University of Washington, Seattle
Published January 26, 2009
Heather McHugh is a poet whose intricately patterned compositions explore various aspects of the human condition and inspire wonder in the unexpected associations that language can evoke. The author of eight volumes of poetry, numerous works of translation, and a book of essays on poetics, McHugh has been a significant voice in American literary life for almost four decades. In poems that are rich with wordplay — puns, rhymes, syntactical twists — she reveals the complex layers of meaning that individual words or phrases contain. The result is intellectually challenging, yet emotionally engaging verse that balances gravity with humor. In Eyeshot (2003), McHugh combines a range of literary traditions in poems that focus on our struggle to mediate the world and our place in it through the filter of sensory perceptions. She mines words for contradictions and double-meanings, offering the reader an expansive, fresh perspective on such themes as love and mortality. McHugh’s verbal playfulness and expressive range are also evident in her translation of Euripedes’ Cyclops (2001), the only surviving satyr play in Greek drama, as well as her widely respected series of essays, Broken English: Poetry and Partiality (1993). In this collection, she examines the relationship among language, culture, and poetry in works by authors ranging from Aeschylus to Dickinson to Rilke. A prolific writer of verse, translations, and essays and a dedicated teacher, McHugh has already influenced a generation of poets and will continue to enrich the art form for years to come.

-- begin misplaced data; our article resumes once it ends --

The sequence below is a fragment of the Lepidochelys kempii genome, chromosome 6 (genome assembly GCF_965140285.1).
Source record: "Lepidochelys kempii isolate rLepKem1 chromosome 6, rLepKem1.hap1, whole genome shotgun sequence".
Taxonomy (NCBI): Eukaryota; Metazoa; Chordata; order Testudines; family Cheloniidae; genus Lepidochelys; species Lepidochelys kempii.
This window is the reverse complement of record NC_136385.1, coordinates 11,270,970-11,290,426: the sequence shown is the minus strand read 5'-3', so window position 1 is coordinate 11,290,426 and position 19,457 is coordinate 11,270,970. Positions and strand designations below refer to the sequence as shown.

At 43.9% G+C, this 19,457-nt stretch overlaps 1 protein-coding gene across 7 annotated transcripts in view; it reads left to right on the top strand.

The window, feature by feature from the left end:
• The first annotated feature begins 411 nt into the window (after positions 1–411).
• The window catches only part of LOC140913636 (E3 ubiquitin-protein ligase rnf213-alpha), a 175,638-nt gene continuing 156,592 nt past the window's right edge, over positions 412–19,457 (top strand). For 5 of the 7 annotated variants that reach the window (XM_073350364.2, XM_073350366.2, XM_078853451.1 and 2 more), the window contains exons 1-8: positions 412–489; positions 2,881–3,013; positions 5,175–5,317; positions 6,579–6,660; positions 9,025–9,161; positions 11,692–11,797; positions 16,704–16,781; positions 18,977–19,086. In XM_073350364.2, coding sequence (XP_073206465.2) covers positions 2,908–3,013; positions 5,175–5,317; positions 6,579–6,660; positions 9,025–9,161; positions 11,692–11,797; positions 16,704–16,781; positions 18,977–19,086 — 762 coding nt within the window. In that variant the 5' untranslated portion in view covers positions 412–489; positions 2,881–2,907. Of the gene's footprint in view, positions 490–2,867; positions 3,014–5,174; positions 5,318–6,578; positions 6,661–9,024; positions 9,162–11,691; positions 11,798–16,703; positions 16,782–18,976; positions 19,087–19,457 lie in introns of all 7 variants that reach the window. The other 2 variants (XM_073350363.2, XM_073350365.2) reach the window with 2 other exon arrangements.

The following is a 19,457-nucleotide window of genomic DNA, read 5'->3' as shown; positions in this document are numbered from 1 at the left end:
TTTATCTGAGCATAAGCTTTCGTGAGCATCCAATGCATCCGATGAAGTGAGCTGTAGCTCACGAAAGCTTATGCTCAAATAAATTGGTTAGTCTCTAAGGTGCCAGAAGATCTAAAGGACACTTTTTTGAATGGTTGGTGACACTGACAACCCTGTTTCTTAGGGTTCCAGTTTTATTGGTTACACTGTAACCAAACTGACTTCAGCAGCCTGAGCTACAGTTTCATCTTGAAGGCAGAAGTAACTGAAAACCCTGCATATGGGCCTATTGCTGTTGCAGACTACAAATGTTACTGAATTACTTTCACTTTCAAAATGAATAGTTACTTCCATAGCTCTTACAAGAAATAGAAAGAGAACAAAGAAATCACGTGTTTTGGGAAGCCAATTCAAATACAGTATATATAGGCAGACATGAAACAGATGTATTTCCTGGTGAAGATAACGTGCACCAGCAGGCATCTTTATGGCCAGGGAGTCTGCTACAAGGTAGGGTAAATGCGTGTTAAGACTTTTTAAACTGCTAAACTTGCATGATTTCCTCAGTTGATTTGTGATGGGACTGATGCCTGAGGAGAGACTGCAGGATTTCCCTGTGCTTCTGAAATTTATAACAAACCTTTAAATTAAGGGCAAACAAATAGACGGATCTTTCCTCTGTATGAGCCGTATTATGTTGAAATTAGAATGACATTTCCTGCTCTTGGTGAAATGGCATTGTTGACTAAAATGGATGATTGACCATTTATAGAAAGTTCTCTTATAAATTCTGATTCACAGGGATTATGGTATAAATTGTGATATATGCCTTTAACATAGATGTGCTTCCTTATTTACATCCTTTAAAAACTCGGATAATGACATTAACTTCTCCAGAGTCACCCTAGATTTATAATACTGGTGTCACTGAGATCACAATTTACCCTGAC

Heather McHugh received a B.A. (1970) from Harvard University and an M.A. (1972) from the University of Denver. Her additional books of poetry include A World of Difference (1981), Hinge and Sign: Poems, 1968-1993 (1994), The Father of the Predicaments (2001), and Upgraded to Serious (2009), among others. From 1999 to 2006, she was Chancellor of the Academy of American Poets, and she has served as a visiting faculty member at the Warren Wilson MFA Program for Writers since its inception in 1976. She is currently Milliman Distinguished Writer-in-Residence at the University of Washington in Seattle, a post she has held since 1984.
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